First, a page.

Vriese et al (2006: 1111) described the case of a 63-year old woman who "developed optic neuropathy, encephalopathy, skeletal myopathy, lactic acidosis, and renal failure." What is interesting from the perspective of a Trius investor is that these symptoms occurred after being treated with linezolid (marketed as Zyvox by Pfizer (PFE)) for four months (keeping in mind that the labeled length of treatment is for a maximum 28 days).
Instead of being a set of seemingly unrelated adverse events, Vriese et al noted that
the clinical and biochemical features in this patient were reminiscent of mitochondrial disorders caused by drugs or hereditary defects in respiratory chain complexes.
Given that linezolid acts on bacteria protein synthesis, it is quite possible that long-term use could affect human mitochondria. In fact, Palenzuela et al (2005) had previously hypothesized a linezolid effect on human mitochondria, so this case seems more like a predictable outcome of long-term use as opposed to an aberrant case. This effect on mitochondria was confirmed by Garrabou et al (2007), although luckily the effect is reversible with the discontinuation of treatment.
While the dangers of extended linezolid use are certainly medically important, it might not be immediately clear why this matters for Trius Therapeutics (TSRX) or tedizolid. The fact is that the long-term use (over 28 days) is both off linezolid label and represents a considerable commercial opportunity. Recent work by AMR found that around 50% of linezolid sales are actually off-label and a significant portion of these would be long-term prescriptions. In other words, about $600 million of 2011 Zyvox sales are not in its labeled indication and a significant portion of those are treatment regimes over the 28 days maximum. While there are obviously significant risks associated with off-label, long-term use, the question is whether tedizolid (which is in the same class of antibiotics) is any safer. If it is, then it should be able to capture a large portion of these sales as an insurer does not want to pay for a treatment that has a high risk of adverse events even if it is generic (as linezolid will become in the next couple of years).
The patients that Vriese et al and Garrabou et al examined certainly appear to have adverse events that are driven by long-term linezolid use, but these may simply be spurious correlations. It seems unlikely as the linezolid mechanism of action would imply a possible deleterious effect on mitochondria and the adverse events appear to be mitochondria-driven but one certainly does not want to assume an association. As such Vriese et al went further and prospectively designed an animal toxicity study that mimic in rats the linezolid levels that were seen in their patient. The results of the test were fairly conclusive as they found that "in the experimental animals exposed to linezolid, we found an obvious time- and dose dependent effect . . . [and that it] provide[s] compelling evidence for a causal link between long-term exposure to linezolid and disruption of mitochondrial protein synthesis" (Vriese et al). In other words, given its mechanism of action, one might expect that long-term usage of linezolid would have a harmful effect on mitochondria. In addition, there are numerous cases where someone using linezolid in off-labeled lengths develops serious adverse reactions that appear similar to mitochondria diseases. Finally, when you expose rats to similar doses, you see a clear effect on the mitochondria. As such, it appears quite clear that the human cases are causally linked to linezolid exposure and this creates an opportunity for a drug that is similarly effective but without the risks of long-term use.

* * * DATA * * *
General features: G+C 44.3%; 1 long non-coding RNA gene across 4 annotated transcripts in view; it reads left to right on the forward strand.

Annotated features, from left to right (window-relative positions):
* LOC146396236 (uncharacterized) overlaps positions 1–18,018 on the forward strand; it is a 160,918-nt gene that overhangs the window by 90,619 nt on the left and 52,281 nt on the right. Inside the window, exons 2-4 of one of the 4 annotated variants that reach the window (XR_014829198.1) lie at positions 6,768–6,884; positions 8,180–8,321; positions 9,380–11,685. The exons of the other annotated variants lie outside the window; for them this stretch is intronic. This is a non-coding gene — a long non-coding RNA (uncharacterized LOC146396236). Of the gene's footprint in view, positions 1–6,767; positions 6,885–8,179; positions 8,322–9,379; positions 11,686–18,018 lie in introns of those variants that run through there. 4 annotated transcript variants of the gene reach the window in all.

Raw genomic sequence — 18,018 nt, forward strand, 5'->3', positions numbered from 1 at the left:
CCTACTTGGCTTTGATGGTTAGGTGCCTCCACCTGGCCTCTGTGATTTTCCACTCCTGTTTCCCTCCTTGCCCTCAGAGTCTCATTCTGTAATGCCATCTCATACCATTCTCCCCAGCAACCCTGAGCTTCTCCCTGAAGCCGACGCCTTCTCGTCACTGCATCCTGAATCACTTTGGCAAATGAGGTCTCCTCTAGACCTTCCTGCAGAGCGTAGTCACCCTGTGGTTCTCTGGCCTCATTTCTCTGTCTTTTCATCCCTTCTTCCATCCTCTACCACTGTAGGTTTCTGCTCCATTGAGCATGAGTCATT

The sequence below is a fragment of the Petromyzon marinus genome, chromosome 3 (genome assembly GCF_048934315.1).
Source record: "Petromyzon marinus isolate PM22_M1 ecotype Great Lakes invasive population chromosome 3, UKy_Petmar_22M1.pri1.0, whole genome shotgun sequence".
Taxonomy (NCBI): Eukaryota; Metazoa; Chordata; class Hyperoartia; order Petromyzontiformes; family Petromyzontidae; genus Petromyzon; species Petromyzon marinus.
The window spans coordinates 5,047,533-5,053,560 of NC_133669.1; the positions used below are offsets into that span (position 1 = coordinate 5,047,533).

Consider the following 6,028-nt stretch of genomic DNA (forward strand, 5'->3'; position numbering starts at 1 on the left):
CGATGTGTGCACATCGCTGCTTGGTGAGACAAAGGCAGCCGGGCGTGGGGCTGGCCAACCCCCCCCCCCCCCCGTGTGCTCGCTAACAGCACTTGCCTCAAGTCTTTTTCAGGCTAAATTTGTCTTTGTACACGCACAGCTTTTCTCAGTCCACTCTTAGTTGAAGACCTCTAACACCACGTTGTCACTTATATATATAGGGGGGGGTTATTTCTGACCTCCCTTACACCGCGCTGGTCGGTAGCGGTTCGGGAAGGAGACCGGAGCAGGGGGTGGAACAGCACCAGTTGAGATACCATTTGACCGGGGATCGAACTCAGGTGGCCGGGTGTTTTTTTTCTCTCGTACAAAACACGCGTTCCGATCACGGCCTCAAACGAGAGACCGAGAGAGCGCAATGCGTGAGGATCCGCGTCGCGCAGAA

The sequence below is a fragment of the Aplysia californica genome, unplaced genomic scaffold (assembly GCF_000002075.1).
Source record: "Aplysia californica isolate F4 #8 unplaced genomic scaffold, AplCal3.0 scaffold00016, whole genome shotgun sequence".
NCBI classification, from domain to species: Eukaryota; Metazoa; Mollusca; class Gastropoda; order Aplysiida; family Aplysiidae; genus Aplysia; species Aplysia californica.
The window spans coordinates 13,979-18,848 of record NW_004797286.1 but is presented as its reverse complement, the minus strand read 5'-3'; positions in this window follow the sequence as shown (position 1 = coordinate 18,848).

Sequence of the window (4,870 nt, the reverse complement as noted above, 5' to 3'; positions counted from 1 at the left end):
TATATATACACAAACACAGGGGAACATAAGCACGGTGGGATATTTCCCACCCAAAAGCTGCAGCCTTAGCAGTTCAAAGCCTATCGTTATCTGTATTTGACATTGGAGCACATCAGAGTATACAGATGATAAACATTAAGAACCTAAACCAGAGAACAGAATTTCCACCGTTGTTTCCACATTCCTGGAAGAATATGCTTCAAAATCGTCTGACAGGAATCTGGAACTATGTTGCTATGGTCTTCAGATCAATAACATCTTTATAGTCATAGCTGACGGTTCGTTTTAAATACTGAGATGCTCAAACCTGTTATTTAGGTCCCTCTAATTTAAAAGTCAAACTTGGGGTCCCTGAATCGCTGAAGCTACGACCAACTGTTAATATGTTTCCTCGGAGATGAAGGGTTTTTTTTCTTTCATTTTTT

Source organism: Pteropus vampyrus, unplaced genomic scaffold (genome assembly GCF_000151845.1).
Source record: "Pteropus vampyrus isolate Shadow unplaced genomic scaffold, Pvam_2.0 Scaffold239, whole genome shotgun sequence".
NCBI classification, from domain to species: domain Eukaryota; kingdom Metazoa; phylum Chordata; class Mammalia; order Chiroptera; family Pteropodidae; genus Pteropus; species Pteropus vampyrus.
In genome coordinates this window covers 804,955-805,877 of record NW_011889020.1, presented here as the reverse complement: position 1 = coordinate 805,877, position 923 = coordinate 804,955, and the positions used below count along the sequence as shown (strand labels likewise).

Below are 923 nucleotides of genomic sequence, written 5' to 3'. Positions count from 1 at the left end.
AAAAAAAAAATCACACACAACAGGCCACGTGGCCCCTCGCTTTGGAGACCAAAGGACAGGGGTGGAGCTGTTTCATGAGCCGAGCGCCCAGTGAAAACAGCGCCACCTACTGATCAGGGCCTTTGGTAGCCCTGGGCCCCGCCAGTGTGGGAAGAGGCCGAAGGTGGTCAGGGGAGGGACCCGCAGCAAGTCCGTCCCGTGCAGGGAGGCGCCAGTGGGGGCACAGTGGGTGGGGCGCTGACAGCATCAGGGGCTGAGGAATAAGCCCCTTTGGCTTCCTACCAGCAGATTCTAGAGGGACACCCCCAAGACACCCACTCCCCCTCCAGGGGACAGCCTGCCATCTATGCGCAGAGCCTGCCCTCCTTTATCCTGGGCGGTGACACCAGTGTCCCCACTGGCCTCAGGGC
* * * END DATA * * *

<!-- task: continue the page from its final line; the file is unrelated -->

The ability of tedizolid to tap into this large commercial opportunity is, of course, contingent on its ability to avoid adversely effecting mitochondria. Das et al (ICAAC 2012) specifically examined the potential of tedizolid to similarly harm mitochondria and found that "there is no evidence of any stable association of tedizolid with mitochondria of eukaryotic cells." In other words, despite being in the same class of antibiotics, tedizolid has not shown any evidence to indicate a similar effect on mitochondria. The company also has an ongoing animal study that is looking at the safety of up to nine months of treatment with tedizolid and should report data at the end of the first quarter of 2013 or early in the second quarter. Assuming that the final data are consistent with previous work (and there is little reason to expect it not to be), then it seems like tedizolid has a significantly cleaner safety profile in the long-term use. This would provide tedizolid with a profile that should be an easy sell in this long-term use market: similar efficacy to linezolid and a far cleaner safety profile.
Over the past number of articles, I have attempted to address the bear thesis that focuses on a perceived lack of commercial opportunity for tedizolid. Not only is there the approved indication market where tedizolid should find some uptake but there is an opportunity for tedizolid in what will be the growing linezolid resistant market. Outside of looking at markets, I also tackled the issue with an alternative method by developing a statistical model of potential sales and it provided additional evidence that Trius is undervalued.
This article highlights what is perhaps the largest commercial opportunity and is one in which generic linezolid will have limited impact (having to retreat patients with adverse reactions is exceptionally expensive, so it seems reasonable to forgo cheap generic linezolid for a branded therapy with a lower risk of expensive adverse reactions). When all is said and done, I have looked at the commercial opportunity from three separate angles and they all point to Trius being undervalued as the market does not appreciate the full market opportunity in tedizolid.